This pathetic, disgusting story is handled in a poetic manner by the filmmakers. One of the reasons why the novel became so popular, allegedly selling 14 million copies in America, is because of original novelist Vladimir Nabokov's artistic handling of the story, especially his use of vivid language to get inside of Humbert's crippled, unreliable soul. This movie version seems to be an adequate adaptation of Nabokov's work, but Jeremy Irons' narration fails to capture some of the apparent passion in Nabokov's use of language. When Irons quotes Nabokov's famous passage, "Light of my life...my sin, my soul, Lolita," his flat, dispassionate reading does not seem to convey the fire that Nabokov's words appear to intend. However, who knows what Nabokov or his fans might say?
There is one thing about this novel's reputation, though. Recently, America's left-wing intellectual elite named LOLITA the fourth greatest novel written in English. To which one can only reply, "You can dress up horse droppings with pretty bows and ribbons, but if you step in it, your shoe is still going to stink, and you have a mess to clean." It is time to clean up the mess. Seek first the Triune God and His goodness and justice!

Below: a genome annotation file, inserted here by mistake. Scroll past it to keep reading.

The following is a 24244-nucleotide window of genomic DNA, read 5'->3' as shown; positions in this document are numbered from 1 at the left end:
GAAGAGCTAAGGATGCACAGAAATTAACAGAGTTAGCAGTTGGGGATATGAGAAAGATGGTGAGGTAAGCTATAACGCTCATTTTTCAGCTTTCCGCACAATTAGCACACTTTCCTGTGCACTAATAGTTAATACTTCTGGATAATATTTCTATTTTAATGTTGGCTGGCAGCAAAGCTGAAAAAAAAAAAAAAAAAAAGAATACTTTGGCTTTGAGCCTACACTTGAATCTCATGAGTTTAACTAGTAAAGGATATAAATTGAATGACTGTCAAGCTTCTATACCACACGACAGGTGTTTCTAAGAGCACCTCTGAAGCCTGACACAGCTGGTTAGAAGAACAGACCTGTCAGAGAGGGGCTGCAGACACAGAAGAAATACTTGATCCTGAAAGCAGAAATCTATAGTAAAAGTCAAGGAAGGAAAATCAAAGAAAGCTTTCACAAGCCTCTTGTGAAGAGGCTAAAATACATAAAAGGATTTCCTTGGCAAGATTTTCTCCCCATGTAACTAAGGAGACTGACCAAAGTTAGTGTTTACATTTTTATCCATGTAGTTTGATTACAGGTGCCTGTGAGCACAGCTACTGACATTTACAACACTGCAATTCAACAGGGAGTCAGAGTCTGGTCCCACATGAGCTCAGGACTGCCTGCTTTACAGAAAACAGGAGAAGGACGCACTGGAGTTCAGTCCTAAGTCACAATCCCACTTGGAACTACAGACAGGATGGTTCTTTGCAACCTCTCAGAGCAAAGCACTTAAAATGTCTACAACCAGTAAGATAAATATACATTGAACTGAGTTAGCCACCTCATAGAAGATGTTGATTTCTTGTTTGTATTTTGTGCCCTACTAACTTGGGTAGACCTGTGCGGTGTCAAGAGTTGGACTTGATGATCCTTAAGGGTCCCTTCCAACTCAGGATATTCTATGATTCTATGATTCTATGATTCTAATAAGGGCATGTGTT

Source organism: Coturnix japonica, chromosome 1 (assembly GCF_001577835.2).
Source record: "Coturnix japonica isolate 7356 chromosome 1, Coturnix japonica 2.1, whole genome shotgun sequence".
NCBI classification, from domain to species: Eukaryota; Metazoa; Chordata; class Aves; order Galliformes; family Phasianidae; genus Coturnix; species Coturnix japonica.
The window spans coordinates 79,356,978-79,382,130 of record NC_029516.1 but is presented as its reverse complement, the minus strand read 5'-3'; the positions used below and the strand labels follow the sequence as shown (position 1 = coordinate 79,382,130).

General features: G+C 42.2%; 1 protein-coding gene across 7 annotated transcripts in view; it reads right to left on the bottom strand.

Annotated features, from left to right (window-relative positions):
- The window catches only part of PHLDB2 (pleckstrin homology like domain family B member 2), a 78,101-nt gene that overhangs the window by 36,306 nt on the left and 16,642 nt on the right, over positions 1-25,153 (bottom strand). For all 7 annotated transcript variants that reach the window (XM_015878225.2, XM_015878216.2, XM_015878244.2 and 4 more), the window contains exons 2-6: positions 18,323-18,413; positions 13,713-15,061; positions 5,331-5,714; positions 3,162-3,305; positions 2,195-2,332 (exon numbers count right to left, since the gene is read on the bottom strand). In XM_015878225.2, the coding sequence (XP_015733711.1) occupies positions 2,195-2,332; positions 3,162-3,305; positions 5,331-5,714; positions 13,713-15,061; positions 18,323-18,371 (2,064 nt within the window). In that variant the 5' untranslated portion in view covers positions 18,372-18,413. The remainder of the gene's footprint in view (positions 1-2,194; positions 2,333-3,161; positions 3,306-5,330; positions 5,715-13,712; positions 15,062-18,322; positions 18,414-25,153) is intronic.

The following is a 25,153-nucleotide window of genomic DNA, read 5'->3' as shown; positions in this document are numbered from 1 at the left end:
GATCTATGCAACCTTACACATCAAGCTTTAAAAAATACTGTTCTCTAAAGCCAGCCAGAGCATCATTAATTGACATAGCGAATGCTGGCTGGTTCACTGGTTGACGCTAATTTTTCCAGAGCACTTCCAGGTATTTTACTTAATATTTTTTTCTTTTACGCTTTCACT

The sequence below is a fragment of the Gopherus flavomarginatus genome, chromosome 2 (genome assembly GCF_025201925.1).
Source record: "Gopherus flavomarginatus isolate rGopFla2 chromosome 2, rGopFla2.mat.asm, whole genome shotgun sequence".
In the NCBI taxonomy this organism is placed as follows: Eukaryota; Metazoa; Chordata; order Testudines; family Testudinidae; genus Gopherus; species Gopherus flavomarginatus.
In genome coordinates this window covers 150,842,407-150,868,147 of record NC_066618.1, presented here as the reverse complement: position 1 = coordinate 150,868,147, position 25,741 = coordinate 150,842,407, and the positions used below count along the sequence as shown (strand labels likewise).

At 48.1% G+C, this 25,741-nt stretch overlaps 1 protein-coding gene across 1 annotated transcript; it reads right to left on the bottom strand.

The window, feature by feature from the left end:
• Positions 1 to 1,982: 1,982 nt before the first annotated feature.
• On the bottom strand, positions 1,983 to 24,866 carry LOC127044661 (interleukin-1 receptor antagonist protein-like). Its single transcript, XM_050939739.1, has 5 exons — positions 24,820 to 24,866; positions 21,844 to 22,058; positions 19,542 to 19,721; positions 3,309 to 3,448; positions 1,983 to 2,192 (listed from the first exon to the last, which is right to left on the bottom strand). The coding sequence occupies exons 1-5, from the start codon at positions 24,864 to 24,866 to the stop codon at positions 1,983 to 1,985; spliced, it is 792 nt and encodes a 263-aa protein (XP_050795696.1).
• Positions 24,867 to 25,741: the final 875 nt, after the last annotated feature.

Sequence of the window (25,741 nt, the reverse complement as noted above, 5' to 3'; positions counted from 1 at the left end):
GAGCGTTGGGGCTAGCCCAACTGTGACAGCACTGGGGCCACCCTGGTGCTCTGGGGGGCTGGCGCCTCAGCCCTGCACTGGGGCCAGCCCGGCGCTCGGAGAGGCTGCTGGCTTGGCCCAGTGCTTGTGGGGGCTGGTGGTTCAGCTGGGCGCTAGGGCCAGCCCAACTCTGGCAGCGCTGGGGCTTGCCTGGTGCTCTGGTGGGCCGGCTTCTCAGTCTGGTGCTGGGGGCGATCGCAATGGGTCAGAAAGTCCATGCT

With only moderate foul language, this movie contains some explicit nudity and plenty of erotic scenes filled with implied incest, pedophilia and even acts of prostitution between a pedophile and his stepdaughter. This pathetic, disgusting story may appeal to sexual offenders and America's left-wing intellectuals who think LOLITA is among the top five English novels ever written. The story is handled in a poetic manner by the filmmakers. One of the reasons why the novel became so popular, allegedly selling 14 million copies in America, is because of original novelist Nabokov's artistic handling of the story, especially his use of vivid language to get inside the main character's perverted soul. This movie seems to be an adequate adaptation of Nabokov's work, but it fails to capture the fire that Nabokov's words sometimes intended. The question is why aren't government officials taking action to remove such filth from the public airwaves and public theaters